|Name HMS Gipsy|
Yard number 395
Commissioned July 1898
Launched 9 March 1897
Laid down 1 October 1896
Construction started 1 October 1896
Draft 2.49 m
|Ordered 1896 – 1897 Naval Estimates|
Builder Fairfield Shipbuilding and Engineering Company
HMS Gipsy was a Fairfield-built three-funnel, 30 knot torpedo boat destroyer ordered by the Royal Navy under the 1896 – 1897 Naval Estimates. She was the fourth ship to carry this name. Designated as a C-class destroyer in 1913, Gipsy served on patrol in the First World War operating out of Dover. She was sold for breaking in 1921.
An invitation to tender was sent out on 5 October 1895. She was laid down as yard no 395 on 1 October 1896 at the Fairfield Shipbuilding and Engineering Company shipyard at Govan, Glasgow and launched on 9 March 1897. During her builder’s trials she made her contracted speed requirement. She was completed and accepted by the Royal Navy in July 1898.
In April 1901 she was commissioned at Devonport dockyard by Lieutenant and Commander H L Wells to take the place of HMS Seal in the dockyard's instructional flotilla. Lieutenant John Gilbert de O. Coke was appointed in command in March 1902, when she was replaced in the flotilla. She was re-commissioned by Commander William George Elmhirst Ruck-Keene and the crew of the HMS Vixen on 31 July 1902, and replaced the latter ship in the instructional flotilla.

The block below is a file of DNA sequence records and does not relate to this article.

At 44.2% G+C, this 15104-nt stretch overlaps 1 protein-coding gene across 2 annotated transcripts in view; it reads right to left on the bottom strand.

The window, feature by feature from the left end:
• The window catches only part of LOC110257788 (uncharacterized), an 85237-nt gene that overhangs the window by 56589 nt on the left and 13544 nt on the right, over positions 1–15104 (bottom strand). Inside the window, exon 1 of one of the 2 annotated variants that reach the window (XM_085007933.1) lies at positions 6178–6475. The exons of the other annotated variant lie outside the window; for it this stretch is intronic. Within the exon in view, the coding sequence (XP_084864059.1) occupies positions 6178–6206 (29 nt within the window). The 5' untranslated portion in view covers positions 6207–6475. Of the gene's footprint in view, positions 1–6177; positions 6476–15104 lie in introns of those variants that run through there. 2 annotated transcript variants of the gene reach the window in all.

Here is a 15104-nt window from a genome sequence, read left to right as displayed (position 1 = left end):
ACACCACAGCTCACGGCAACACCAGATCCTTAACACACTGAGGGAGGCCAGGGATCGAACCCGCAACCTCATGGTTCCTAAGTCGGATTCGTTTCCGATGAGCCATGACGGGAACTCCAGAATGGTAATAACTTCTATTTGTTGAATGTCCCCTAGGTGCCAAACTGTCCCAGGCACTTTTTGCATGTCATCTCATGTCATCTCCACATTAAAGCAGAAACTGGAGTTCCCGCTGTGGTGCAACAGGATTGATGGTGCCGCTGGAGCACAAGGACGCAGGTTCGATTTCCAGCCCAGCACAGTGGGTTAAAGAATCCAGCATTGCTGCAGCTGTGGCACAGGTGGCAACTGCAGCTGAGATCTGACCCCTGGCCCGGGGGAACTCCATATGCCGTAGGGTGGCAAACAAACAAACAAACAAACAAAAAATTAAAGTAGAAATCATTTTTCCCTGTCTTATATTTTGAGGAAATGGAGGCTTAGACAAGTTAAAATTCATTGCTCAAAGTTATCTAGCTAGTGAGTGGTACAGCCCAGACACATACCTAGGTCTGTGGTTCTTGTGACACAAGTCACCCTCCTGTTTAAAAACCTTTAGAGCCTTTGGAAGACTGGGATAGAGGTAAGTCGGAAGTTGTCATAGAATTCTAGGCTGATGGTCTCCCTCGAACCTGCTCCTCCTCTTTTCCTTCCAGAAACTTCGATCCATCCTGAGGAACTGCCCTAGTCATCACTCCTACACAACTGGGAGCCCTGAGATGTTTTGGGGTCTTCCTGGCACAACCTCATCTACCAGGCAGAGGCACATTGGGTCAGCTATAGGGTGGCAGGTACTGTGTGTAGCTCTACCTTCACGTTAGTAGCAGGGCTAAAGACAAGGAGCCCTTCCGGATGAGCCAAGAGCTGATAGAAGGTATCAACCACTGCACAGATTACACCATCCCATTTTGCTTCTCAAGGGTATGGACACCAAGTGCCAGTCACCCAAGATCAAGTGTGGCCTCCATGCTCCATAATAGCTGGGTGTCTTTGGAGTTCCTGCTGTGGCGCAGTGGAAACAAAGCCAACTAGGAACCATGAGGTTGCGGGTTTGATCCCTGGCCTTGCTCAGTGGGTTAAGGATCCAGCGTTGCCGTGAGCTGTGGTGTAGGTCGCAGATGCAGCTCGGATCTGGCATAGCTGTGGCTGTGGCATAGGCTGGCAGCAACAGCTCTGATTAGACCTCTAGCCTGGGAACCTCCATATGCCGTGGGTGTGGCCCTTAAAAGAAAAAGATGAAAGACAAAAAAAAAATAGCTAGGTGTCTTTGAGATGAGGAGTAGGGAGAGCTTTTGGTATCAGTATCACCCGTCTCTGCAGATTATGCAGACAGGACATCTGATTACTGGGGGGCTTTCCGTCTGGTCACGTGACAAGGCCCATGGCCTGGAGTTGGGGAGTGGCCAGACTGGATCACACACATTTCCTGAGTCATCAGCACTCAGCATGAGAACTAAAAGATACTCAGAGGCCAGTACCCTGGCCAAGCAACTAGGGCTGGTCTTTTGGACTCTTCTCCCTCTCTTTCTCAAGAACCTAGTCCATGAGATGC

On 30 August 1912 the Admiralty directed that all destroyer classes were to be designated by alphabetic characters; the first being 'A'. Since her design speed was 30-knots and she had three funnels she was assigned to the C class along with similar ships from other builders. After 30 September 1913, she was known as a C-class destroyer and had the letter ‘C’ painted on the hull below the bridge area and on either the fore or aft funnel.
World War I
From August 1914 to November 1918 she was deployed in the 6th Destroyer Flotilla based at Dover. While employed with the 6th Flotilla she conducted counter-mining patrols, escorted merchant ships and patrolled in defence of the Dover Barrage.
On 24 November 1917 the German submarine U-48 ran aground on the Goodwin Sands and was caught by British patrol craft including Gipsy and five drifters. After a brief exchange of gunfire, the crew of U-48 set off scuttling charges. U-48 suffered 19 dead with 17 survivors rescued by the British. On the night of 19/20 December 1917, the German submarine UB-56 struck a mine while trying to pass submerged westbound through the Dover Barrage. Gipsy picked up a single survivor from the submarine who died shortly afterwards. Gipsy was awarded the battle honour "Belgian Coast 1914 – 17" for her service.
In 1919 Gipsy was paid off and laid-up in reserve awaiting disposal. She was sold on 17 March 1921 to C.A. Beard of Teignmouth for breaking. Her hull was used as a pontoon for a jetty at Dartmouth and was still in use as late as 1972.